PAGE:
Build Your Credit Score

4 tips for anyone who's starting from scratch—or trying to start over

Getting your first credit card can be a challenge. Few banks will offer a regular credit card to someone without a credit history—and how do you build a credit history and establish a solid credit score unless you have a credit card? Not having a credit history creates other problems, too. It can make it difficult, if not impossible, to get a car loan or mortgage. And you may need a credit card to simply rent a car or book a hotel room. So, how can you begin to build credit? Here are four ways.

Key Takeaways

  • It can be difficult to get credit if you don't already have a credit history.
  • Some financial products can help address that problem: student credit cards, secured credit cards, and credit-building loans.
  • Finding a cosigner who already has a good credit history is another option.

1. Get a Student Credit Card

Many banks have credit cards designed specifically for college students. If you are in college, go online or check with nearby banks to see if they have any special credit card programs for students. These cards often carry lower fees and interest rates than other cards designed for first-time cardholders, and some of them even offer rewards. Making timely payments on a student credit card each month will help you establish a good credit history and a solid credit score.

Investopedia periodically rates the best student credit cards.

2. Find a Cosigner

Finding someone with excellent credit who is willing to cosign a credit card application is another way to get a credit card if you otherwise couldn't. Doing so offers a couple of other benefits, as well. For one, you’ll get a better interest rate than you could on your own. For another, you’ll get a head start on a good credit score because your score will be helped by your cosigner's strong credit history. (So be sure to pick a cosigner with good credit or you could start off with a poor credit history.)

Often parents or siblings are the best candidates for cosigners. However, both the new cardholder and the cosigner should be aware of the risks. If either of you is late in making payments, that can hurt both of your credit scores. And if one of you can't pay their share of the bill at all, the other one could be stuck with it.

3. Sign up for a Secured Credit Card

Another option for someone who is just starting out (or starting over if they've had credit troubles in the past) is a secured credit card. The way it works is that you deposit a sum of money with the lender, and that becomes how much you can charge to the card. For example, if you want a $300 credit limit, you'd need to deposit $300. 

No one can tell the card is secured; they look the same, and you use them just as you would any other credit card. The primary difference is that the bank takes no risk in issuing this type of card. You’ve secured the debt with the amount you have on deposit.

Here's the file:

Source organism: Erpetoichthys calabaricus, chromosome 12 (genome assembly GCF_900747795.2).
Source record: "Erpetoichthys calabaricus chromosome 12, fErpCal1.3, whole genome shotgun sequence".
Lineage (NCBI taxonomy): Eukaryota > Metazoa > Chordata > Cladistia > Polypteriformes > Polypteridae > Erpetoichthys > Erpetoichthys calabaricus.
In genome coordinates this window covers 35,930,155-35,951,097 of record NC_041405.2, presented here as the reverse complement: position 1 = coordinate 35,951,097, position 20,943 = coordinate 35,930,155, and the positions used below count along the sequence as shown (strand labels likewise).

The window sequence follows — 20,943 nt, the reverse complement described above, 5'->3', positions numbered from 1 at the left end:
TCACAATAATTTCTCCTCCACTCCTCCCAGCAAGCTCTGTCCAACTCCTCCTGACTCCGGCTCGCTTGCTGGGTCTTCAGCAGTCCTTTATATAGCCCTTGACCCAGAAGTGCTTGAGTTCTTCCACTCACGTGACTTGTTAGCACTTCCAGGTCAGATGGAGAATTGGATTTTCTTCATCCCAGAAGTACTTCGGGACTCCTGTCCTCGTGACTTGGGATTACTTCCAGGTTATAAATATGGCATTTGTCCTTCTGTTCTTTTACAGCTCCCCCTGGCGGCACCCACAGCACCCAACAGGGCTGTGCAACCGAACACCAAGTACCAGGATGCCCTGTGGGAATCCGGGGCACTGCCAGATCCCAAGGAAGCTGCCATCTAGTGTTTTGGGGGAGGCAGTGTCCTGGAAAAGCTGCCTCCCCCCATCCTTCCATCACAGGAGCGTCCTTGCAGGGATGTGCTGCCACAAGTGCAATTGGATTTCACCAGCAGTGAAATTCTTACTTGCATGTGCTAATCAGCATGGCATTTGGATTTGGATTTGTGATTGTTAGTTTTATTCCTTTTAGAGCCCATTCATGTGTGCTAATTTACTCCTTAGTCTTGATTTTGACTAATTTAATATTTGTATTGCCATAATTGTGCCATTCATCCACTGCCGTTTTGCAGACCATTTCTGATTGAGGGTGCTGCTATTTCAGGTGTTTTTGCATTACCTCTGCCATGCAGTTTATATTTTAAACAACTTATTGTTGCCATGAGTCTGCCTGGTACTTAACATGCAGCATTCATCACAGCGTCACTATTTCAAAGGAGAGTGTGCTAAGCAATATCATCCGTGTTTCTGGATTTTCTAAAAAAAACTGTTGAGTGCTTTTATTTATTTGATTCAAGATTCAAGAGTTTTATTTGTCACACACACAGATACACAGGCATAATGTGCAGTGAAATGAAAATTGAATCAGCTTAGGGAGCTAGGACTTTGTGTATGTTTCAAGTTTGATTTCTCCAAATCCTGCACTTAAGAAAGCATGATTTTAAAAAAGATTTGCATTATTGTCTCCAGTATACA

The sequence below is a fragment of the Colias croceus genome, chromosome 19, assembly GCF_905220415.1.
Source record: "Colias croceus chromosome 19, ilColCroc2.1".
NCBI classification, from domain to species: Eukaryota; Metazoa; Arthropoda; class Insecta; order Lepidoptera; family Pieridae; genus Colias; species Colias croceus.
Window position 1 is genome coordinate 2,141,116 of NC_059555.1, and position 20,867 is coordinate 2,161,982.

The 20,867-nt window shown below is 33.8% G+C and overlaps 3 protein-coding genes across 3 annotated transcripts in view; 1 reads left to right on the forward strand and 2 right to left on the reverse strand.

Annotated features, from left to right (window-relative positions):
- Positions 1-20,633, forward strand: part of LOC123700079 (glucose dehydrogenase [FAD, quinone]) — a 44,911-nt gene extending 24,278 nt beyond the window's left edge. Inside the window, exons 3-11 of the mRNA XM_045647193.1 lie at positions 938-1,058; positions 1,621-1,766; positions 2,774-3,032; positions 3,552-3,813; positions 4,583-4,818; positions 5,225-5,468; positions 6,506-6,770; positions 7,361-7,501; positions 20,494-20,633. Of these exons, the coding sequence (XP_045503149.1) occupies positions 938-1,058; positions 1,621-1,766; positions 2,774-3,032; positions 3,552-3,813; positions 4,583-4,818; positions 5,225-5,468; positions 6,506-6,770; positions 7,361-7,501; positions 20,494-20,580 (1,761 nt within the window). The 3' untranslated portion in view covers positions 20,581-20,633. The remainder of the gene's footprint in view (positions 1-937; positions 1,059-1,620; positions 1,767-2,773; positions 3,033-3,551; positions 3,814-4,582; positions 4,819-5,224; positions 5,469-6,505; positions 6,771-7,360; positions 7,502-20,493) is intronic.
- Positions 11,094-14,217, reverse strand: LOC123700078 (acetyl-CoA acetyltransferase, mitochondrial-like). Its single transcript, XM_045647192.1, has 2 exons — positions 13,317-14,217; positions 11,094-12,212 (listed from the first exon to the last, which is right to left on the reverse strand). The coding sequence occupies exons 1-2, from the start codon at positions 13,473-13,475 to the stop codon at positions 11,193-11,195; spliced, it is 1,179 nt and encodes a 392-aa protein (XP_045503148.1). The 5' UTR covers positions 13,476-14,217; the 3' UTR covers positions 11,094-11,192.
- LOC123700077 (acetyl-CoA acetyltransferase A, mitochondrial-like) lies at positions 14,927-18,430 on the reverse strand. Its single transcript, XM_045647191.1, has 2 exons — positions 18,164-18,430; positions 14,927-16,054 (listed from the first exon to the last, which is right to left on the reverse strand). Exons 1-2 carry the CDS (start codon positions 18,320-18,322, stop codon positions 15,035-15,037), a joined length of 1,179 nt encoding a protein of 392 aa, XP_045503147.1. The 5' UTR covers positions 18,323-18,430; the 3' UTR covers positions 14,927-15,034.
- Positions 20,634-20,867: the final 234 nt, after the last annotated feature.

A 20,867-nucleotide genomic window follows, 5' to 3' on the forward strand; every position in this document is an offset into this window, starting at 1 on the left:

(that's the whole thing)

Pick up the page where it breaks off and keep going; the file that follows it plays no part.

Many secured cards today have low or no annual fees. However, the interest rates can be high, so it's best to pay the balance in full each month. Doing that also restores the credit limit to its full amount. You'll also want to make sure that any card you choose will report your payments to the three major credit bureaus—Equifax, Experian, and TransUnion—to help build your credit history.

Most lenders will let you graduate to a regular, unsecured credit card in 12 to 18 months. If you’re diligent about paying your bill on time and have a steady income, you could apply for an unsecured credit card within six to eight months.

Investopedia publishes regularly updated lists of the best secured credit cards.

You can check your credit reports for free at least once a year at the official website for that purpose,

4. Take Out (and Pay Back) a Credit Builder Loan

Many credit unions and smaller banks offer loans specifically for the purpose of establishing a good credit history, often referred to as credit builder loans. These loans work much like a secured credit card, but without the card: You deposit money with the financial institution and take out a loan in that amount. As you make payments on the loan, the financial institution reports them to the three credit bureaus, helping you establish a credit history.

When the loan is paid off—typically in six months to two years—you'll get your money back with interest. And if you've made on-time payments consistently over that period, you will have built a good credit history, which will translate into a good credit score.

The Bottom Line

Getting credit can seem like a classic catch-22. You need a credit history to get credit, and you can’t establish a credit history unless you already have credit. But there are some relatively easy ways to get around this problem, including financial products that are specifically designed for that purpose.